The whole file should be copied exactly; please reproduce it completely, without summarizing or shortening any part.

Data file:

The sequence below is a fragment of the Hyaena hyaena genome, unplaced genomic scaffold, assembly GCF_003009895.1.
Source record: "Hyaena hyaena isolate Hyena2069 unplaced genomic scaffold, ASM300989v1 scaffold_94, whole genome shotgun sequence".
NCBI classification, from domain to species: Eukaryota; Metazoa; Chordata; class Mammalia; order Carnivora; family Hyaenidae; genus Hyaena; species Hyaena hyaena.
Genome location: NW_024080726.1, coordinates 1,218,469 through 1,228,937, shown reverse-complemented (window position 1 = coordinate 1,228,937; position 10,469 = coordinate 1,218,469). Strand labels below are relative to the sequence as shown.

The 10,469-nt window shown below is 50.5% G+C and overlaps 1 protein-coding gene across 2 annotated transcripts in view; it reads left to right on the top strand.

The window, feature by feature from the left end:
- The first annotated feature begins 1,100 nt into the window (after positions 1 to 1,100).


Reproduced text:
The sequence below is a fragment of the Hyaena hyaena genome, unplaced genomic scaffold, assembly GCF_003009895.1.
Source record: "Hyaena hyaena isolate Hyena2069 unplaced genomic scaffold, ASM300989v1 scaffold_94, whole genome shotgun sequence".
NCBI classification, from domain to species: Eukaryota; Metazoa; Chordata; class Mammalia; order Carnivora; family Hyaenidae; genus Hyaena; species Hyaena hyaena.
Genome location: NW_024080726.1, coordinates 1,218,469 through 1,228,937, shown reverse-complemented (window position 1 = coordinate 1,228,937; position 10,469 = coordinate 1,218,469). Strand labels below are relative to the sequence as shown.

The 10,469-nt window shown below is 50.5% G+C and overlaps 1 protein-coding gene across 2 annotated transcripts in view; it reads left to right on the top strand.

The window, feature by feature from the left end:
- The first annotated feature begins 1,100 nt into the window (after positions 1 to 1,100).